Who Framed Roger Rabbit?

September 1st, 2003 DVD Reviews, Film, Filmink

The Film

The smash of 1988 took some of the hardest work ever done in Hollywood, and it shows. An undisputable classic

The Sight & Sound

It’s long enough ago for us to see the difference in film quality nowadays, but if there was any degradation, it’s been lovingly restored to former glory.

The Extras

You’d need a whole book to list them (and thankfully there is one), but if you loved the film, you’ll think all your Christmases have come at once at with the galleries and making-of docos.

You’ll hang on every word of the commentary by director Bob Zemeckis, the screenwriters and a few co-producers as they give up the sort of secrets you were desperate to know watching the video years ago.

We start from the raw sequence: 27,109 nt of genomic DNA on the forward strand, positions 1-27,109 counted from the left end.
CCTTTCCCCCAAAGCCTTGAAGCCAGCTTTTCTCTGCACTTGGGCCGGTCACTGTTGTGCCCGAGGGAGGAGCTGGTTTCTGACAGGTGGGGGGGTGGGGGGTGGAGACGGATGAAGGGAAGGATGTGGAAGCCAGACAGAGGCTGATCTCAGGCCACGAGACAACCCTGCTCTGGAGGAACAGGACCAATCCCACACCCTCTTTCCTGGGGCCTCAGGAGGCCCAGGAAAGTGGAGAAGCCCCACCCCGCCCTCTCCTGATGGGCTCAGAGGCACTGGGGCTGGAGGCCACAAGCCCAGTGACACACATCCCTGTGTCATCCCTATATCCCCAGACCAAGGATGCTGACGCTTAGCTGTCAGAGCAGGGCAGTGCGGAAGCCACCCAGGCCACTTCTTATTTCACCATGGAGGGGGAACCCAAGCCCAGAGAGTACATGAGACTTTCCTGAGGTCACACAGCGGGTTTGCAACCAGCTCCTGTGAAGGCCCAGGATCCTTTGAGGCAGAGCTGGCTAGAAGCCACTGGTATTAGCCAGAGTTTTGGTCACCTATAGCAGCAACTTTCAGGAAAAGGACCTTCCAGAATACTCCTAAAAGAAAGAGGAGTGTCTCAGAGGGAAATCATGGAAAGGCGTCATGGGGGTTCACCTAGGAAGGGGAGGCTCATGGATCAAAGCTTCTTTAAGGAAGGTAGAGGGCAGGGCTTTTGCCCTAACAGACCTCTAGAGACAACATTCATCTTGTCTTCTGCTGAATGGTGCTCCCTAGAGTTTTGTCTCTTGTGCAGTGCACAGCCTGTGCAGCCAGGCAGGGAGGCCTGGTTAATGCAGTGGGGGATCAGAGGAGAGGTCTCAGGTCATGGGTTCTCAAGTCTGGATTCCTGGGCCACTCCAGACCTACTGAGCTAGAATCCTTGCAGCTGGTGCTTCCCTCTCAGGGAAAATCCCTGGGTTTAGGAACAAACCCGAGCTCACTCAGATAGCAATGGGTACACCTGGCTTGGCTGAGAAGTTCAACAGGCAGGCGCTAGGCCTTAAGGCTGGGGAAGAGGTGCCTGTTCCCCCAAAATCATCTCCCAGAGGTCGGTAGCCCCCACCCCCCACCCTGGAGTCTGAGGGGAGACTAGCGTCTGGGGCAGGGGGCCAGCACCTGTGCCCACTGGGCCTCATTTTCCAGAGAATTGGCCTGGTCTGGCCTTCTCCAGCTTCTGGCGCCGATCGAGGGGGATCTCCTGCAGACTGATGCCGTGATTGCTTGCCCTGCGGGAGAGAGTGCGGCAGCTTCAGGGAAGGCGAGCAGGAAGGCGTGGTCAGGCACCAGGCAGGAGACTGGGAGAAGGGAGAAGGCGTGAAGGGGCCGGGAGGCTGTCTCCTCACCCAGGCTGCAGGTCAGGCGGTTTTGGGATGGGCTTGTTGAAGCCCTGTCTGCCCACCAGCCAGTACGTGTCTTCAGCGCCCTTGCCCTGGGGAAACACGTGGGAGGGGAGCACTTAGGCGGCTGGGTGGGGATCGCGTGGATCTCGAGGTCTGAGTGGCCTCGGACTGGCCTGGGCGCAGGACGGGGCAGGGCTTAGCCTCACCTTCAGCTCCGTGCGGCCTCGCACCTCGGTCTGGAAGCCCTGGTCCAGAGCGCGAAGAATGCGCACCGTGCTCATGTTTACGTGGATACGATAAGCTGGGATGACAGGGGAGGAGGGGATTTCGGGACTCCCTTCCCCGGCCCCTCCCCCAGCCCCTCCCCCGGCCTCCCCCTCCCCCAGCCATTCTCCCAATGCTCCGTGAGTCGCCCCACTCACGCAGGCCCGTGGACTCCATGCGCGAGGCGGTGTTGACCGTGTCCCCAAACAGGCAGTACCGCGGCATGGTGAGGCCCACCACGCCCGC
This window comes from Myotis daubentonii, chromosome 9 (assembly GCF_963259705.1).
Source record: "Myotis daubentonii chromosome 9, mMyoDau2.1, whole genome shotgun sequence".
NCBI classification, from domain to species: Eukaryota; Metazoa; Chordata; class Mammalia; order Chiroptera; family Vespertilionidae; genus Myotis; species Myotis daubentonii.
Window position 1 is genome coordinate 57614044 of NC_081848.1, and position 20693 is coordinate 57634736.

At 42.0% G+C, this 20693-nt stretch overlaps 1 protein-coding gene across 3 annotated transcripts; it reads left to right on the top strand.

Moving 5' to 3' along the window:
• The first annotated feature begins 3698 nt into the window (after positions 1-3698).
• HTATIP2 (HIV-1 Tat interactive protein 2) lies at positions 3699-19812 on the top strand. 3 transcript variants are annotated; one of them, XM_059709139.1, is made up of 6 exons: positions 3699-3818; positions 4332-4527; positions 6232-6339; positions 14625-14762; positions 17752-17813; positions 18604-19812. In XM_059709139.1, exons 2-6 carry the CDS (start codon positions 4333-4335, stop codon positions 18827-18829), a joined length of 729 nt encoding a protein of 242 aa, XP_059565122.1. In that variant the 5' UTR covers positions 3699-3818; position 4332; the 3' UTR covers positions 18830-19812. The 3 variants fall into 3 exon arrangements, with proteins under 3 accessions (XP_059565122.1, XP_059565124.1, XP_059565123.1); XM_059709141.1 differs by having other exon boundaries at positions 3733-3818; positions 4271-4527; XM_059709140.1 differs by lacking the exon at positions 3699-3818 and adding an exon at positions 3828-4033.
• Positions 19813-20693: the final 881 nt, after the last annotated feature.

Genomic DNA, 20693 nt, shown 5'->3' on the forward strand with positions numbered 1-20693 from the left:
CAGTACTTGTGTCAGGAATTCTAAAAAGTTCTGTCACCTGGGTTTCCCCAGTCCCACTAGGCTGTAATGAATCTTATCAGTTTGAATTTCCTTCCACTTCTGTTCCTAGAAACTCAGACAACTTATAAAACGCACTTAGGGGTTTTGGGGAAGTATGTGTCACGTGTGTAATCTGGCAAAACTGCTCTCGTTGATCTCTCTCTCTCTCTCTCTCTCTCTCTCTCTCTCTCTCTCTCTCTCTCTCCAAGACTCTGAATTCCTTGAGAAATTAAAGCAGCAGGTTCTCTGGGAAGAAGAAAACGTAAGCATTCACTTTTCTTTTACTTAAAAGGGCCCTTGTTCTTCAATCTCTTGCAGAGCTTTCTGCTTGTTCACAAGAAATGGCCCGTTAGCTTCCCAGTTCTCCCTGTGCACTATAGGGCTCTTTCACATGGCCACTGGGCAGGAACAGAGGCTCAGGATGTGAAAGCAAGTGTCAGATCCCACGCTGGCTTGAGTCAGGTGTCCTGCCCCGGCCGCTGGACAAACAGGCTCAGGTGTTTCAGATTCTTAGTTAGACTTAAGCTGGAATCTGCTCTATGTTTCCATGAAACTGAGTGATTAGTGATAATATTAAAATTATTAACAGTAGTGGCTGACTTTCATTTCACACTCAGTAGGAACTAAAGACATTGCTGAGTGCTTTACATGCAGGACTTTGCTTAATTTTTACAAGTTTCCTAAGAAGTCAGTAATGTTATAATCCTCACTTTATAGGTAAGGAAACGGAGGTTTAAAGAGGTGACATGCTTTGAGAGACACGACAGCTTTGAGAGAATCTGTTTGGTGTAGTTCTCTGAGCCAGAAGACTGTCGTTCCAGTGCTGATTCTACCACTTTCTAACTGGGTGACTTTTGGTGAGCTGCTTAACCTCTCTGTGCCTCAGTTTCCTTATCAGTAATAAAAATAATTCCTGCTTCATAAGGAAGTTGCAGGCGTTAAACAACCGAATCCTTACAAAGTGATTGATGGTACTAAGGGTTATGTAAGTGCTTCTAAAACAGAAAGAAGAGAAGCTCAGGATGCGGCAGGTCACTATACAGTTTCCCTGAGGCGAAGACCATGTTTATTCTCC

The extras give you an incredible sense of the amount of work involved — it’s been estimated a million drawings were done in the course of production (all by hand in the pre-computer age of the late 80’s), and as several crew members point out, it was a full length animation feature, a 1940s film noir detective story in the spirit of Chinatown, and was laden with (live action) special effects.

The Worth

Predating CG by at least five years, Roger Rabbit was the culmination of a century of filmmaking technology and technique, and reliving it while you learn the magician’s best tricks is what the DVD medium was made for.


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